"'The Pearls" is taken from one of her volumes of long short stories,
Winter's Tales, by the Baronesse Karen Blixen, who writes under
the name of Isak Dinesen. It is representative of her distinguished
and interesting style and insight.
ABOUT EIGHTY YEARS AGO a young officer in the guards, the youngest son of an old country family, married, in Copenhagen, the daughter of a rich wool merchant whose father had been a peddler and had come to town from Jutland. In those days such a marriage was an unusual thing. There was much talk of it, and a song was made about it, and sung in the streets.
The bride was twenty years old, and a beauty, a big girl with black hair and a high colour, and a distinction about her as if she were made from whole timber. She had two old unmarried aunts, sisters of her grandfather the peddler, whom the growing fortune of the family had stopped short in a career of hard work and thrift, and made to sit in state in a parlour. When the elder of them first heard rumours of her niece's engagement she went and paid her a visit, and in the course of the conversation told her a story.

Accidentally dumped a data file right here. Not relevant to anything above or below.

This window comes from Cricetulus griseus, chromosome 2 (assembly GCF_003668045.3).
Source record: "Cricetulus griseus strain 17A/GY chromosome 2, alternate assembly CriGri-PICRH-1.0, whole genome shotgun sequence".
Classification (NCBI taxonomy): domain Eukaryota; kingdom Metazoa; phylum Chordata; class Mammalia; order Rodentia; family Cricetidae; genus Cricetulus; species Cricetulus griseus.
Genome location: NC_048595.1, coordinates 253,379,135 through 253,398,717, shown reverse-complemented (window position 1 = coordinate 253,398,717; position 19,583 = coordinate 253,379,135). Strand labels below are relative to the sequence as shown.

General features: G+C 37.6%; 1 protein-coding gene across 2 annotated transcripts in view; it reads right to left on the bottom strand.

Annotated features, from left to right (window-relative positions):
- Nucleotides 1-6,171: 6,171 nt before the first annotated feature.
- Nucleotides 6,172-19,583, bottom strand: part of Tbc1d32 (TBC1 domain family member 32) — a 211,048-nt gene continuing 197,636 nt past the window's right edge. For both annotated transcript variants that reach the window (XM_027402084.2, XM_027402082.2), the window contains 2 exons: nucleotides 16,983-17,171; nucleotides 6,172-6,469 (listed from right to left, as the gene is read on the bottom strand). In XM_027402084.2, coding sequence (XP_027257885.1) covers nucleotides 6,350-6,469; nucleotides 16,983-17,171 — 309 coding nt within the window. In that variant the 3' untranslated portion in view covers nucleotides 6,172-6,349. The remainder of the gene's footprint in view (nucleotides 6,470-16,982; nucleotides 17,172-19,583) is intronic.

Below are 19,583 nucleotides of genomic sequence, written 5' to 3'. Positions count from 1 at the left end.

"When I was a child, my dear," she said, "young Baron Rosenkrantz became engaged to a wealthy goldsmith's daughter. Have you heard such a thing? Your great-grandmother knew her. The bridegroom had a twin sister, who was a lady at Court. She drove to the goldsmith's house to see the bride. When she had left again, the girl said to her lover: 'Your sister laughed at my frock, and because, when she spoke French, I could not answer. She has a hard heart, I saw that. If we are to be happy you must never see her again, I could not bear it.' The young man, to comfort her, promised that he would never see his sister again. Soon afterwards, on a Sunday, he took the girl to dine with his mother. As